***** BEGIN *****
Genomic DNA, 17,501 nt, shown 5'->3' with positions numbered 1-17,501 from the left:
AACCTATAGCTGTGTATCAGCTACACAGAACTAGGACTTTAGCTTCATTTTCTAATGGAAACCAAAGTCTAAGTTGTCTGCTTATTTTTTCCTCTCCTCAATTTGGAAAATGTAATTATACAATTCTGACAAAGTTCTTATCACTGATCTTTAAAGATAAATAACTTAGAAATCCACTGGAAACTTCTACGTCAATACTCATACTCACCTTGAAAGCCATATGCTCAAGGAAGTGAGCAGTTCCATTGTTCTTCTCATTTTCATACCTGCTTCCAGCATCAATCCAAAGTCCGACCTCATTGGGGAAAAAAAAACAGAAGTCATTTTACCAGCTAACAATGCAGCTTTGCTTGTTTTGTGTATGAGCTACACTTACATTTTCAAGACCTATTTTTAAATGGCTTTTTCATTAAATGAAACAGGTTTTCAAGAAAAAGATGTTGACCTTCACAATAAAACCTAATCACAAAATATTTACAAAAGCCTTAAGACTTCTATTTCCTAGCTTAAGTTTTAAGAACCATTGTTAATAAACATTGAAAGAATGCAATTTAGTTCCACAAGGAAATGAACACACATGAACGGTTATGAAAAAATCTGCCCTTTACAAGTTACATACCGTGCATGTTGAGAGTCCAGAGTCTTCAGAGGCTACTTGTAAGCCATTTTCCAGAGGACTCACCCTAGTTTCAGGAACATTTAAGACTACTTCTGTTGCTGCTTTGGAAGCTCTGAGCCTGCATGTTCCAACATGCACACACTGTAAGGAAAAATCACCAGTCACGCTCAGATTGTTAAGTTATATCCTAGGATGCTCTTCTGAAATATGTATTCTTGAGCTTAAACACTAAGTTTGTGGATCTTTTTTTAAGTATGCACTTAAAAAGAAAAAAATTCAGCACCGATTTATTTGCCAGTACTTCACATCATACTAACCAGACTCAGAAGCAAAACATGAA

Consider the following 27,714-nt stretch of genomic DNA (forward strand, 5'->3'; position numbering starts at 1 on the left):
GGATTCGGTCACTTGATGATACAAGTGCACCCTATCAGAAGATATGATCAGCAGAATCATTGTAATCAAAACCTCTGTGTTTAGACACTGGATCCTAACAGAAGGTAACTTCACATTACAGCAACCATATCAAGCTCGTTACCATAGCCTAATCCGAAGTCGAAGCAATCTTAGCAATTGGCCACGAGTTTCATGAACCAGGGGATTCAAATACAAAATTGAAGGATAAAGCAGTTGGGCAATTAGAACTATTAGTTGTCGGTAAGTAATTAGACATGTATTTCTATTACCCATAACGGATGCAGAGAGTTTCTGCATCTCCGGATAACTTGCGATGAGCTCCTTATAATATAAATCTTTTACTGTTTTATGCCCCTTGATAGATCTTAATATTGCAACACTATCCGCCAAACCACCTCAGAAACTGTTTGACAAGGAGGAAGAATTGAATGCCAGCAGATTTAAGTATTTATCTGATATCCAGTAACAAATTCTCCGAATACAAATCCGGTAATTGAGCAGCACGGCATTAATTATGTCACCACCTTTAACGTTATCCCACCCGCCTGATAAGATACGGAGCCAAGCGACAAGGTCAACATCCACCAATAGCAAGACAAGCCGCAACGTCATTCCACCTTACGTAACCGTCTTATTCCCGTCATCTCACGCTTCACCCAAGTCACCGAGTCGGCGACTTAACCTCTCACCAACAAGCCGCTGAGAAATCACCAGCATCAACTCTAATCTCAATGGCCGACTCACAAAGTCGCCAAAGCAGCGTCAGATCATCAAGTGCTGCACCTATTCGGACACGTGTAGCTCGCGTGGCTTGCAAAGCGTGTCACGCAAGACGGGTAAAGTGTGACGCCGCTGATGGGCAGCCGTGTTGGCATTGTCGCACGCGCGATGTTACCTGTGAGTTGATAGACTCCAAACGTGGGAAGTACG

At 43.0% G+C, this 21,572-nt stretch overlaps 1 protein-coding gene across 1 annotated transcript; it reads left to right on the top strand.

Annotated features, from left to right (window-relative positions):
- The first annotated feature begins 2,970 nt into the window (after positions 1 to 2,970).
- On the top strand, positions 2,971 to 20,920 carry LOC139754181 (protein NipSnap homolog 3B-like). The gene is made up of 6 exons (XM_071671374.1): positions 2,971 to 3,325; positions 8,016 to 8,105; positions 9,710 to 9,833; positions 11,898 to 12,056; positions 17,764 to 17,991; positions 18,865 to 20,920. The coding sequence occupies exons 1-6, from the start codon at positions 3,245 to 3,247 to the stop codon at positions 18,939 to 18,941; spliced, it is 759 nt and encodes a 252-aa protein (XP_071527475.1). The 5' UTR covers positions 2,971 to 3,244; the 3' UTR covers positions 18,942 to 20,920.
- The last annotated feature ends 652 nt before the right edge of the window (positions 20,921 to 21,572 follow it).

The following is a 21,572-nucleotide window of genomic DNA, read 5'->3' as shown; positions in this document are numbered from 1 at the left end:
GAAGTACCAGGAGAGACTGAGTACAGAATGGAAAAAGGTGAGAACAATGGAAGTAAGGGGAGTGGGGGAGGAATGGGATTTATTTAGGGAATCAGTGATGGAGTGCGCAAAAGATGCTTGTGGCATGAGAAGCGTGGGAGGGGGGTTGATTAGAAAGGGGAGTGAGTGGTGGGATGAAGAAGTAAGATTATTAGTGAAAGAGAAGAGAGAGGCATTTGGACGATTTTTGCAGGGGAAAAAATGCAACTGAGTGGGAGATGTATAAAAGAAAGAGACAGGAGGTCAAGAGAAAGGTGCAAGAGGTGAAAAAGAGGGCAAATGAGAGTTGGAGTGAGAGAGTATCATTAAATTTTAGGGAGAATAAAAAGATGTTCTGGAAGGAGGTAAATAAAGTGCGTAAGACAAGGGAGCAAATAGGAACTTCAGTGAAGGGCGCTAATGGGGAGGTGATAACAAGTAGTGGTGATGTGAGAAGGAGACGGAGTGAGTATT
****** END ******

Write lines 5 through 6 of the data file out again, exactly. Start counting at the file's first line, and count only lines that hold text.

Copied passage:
At 43.0% G+C, this 21,572-nt stretch overlaps 1 protein-coding gene across 1 annotated transcript; it reads left to right on the top strand.

Annotated features, from left to right (window-relative positions):